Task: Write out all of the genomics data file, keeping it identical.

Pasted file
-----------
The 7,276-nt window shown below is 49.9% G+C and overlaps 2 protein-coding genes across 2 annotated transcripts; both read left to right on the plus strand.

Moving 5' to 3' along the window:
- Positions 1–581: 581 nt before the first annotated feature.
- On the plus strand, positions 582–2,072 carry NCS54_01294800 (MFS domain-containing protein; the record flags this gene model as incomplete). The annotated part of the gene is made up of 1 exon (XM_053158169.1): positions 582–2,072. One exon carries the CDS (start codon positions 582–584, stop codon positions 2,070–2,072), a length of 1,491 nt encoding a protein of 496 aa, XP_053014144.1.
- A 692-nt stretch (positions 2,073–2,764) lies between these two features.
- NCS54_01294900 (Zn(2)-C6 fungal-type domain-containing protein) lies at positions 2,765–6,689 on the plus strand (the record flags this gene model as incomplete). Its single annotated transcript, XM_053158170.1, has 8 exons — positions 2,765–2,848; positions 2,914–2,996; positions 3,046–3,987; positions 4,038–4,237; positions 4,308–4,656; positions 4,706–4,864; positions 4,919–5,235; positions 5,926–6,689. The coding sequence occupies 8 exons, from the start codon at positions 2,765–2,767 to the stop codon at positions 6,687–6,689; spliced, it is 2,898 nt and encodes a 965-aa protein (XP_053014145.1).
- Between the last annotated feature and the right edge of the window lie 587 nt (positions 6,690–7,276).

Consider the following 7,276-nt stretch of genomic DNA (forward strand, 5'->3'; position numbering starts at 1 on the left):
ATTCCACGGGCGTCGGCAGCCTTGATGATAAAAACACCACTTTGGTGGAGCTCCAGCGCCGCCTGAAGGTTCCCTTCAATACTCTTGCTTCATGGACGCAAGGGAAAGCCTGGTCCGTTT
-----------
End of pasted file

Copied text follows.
The 7,276-nt window shown below is 49.9% G+C and overlaps 2 protein-coding genes across 2 annotated transcripts; both read left to right on the plus strand.

Moving 5' to 3' along the window:
- Positions 1–581: 581 nt before the first annotated feature.
- On the plus strand, positions 582–2,072 carry NCS54_01294800 (MFS domain-containing protein; the record flags this gene model as incomplete). The annotated part of the gene is made up of 1 exon (XM_053158169.1): positions 582–2,072. One exon carries the CDS (start codon positions 582–584, stop codon positions 2,070–2,072), a length of 1,491 nt encoding a protein of 496 aa, XP_053014144.1.
- A 692-nt stretch (positions 2,073–2,764) lies between these two features.
- NCS54_01294900 (Zn(2)-C6 fungal-type domain-containing protein) lies at positions 2,765–6,689 on the plus strand (the record flags this gene model as incomplete). Its single annotated transcript, XM_053158170.1, has 8 exons — positions 2,765–2,848; positions 2,914–2,996; positions 3,046–3,987; positions 4,038–4,237; positions 4,308–4,656; positions 4,706–4,864; positions 4,919–5,235; positions 5,926–6,689. The coding sequence occupies 8 exons, from the start codon at positions 2,765–2,767 to the stop codon at positions 6,687–6,689; spliced, it is 2,898 nt and encodes a 965-aa protein (XP_053014145.1).
- Between the last annotated feature and the right edge of the window lie 587 nt (positions 6,690–7,276).

Consider the following 7,276-nt stretch of genomic DNA (forward strand, 5'->3'; position numbering starts at 1 on the left):
ATTCCACGGGCGTCGGCAGCCTTGATGATAAAAACACCACTTTGGTGGAGCTCCAGCGCCGCCTGAAGGTTCCCTTCAATACTCTTGCTTCATGGACGCAAGGGAAAGCCTGGTCCGTTT